A spindle overcurrent error is a safety feature built into the Roland Desktop Mills. This feature shuts off milling operations when the stress on the spindle becomes too high, protecting the spindle from damage. The key to preventing spindle overcurrent errors is to reduce the load on the spindle during operation. There are many things that can cause extra stress on the spindle, so here I will go through some of the more common ones.
Things to consider before beginning:
Can your machine cut the desired material? Make sure that the material you plan on cutting is compatible with your machine. Trying to cut a material harder than what is recommended for the machine will put a higher than tolerable load on the spindle. For example, attempting to cut aluminum on an MDX 50.
Does your cutting tool need to be replaced? Even when taking every other precaution, a dull tool will still impose significant stress on the spindle.
Will your part require long reach tools? Be sure to have long reach tools available in case the short reach tools can’t achieve the final cut depth. SRP player will tell you the necessary tool lengths, but the machine itself will try to run the operation regardless of tool length. A too short tool will inevitably crash the spindle into the workpiece.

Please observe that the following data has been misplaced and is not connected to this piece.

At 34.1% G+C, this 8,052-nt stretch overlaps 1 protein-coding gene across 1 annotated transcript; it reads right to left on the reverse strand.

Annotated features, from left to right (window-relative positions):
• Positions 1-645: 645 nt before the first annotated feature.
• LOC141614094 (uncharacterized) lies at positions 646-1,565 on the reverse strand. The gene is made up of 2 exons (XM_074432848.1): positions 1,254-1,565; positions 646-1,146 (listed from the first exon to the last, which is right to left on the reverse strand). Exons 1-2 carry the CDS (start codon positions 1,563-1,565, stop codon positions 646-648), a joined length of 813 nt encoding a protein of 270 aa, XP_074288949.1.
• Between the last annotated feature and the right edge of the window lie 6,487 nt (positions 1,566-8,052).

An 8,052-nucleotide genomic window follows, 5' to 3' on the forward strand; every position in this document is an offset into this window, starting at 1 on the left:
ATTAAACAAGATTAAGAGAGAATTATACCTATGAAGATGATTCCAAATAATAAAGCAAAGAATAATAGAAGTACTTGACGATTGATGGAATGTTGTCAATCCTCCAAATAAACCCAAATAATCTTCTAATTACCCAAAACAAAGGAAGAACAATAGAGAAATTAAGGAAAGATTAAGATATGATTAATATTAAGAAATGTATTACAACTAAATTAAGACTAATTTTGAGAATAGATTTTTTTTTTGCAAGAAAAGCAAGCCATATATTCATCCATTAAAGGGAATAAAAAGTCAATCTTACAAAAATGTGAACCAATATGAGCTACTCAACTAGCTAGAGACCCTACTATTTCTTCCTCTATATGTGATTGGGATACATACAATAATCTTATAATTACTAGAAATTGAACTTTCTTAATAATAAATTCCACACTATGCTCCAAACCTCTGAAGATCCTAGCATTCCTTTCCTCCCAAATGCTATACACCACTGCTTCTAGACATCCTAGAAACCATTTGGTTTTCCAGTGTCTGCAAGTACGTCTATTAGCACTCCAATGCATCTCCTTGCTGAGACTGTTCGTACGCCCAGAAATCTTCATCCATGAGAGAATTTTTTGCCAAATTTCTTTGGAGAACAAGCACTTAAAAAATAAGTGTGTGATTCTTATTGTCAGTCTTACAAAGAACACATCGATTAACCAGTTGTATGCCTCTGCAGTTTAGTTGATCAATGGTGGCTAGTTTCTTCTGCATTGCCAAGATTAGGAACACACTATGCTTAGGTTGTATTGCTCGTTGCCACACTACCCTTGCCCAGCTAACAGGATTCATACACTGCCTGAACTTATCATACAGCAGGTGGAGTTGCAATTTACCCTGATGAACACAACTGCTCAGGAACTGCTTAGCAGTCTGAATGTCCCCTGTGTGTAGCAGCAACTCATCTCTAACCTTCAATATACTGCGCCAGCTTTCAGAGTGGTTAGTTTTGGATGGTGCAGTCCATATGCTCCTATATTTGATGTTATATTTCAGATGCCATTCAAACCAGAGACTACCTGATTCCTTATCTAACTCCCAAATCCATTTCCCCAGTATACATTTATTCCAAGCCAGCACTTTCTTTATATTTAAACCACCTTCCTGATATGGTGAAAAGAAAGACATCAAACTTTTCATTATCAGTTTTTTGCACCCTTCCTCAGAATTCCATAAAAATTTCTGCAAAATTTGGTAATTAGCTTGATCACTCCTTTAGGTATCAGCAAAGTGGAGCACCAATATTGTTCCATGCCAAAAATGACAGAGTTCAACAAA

Cutting Aluminum on the MDX 540? Overcurrent errors occur more frequently when using the rotary axis. This is likely due to added vibrations during the cutting process causing rubbing and extra load on the spindle.
In SRP Player:
Did you select the correct material? Choosing a soft material like milling foam when you’re meaning to cut a hard plastic like Delrin will likely cause a spindle overcurrent error. Selecting different materials changes milling parameters like spindle and feed speeds.
Did you adjust margins after changing the tool size in the toolpath tab? If you get the message below after changing the tool size, you need to change your margins:
To adjust these margins, go to the modeling form tab and click the “Automatically” button in the margin settings.
Also seen in the image above is the “Make sloped” button. This will slope the margins away from the final depth of cut which reduces rub during lower tool paths. I recommend using this feature as well when you are trying to prevent spindle overcurrent error. 5-10 degrees is a good range.
After taking all these steps, if you are still running into spindle overcurrent error, it may just be time to replace your spindle motor as they do wear out over time. Check with your local Roland dealer for help diagnosing any further issues.
Computer Aided Technology, LLC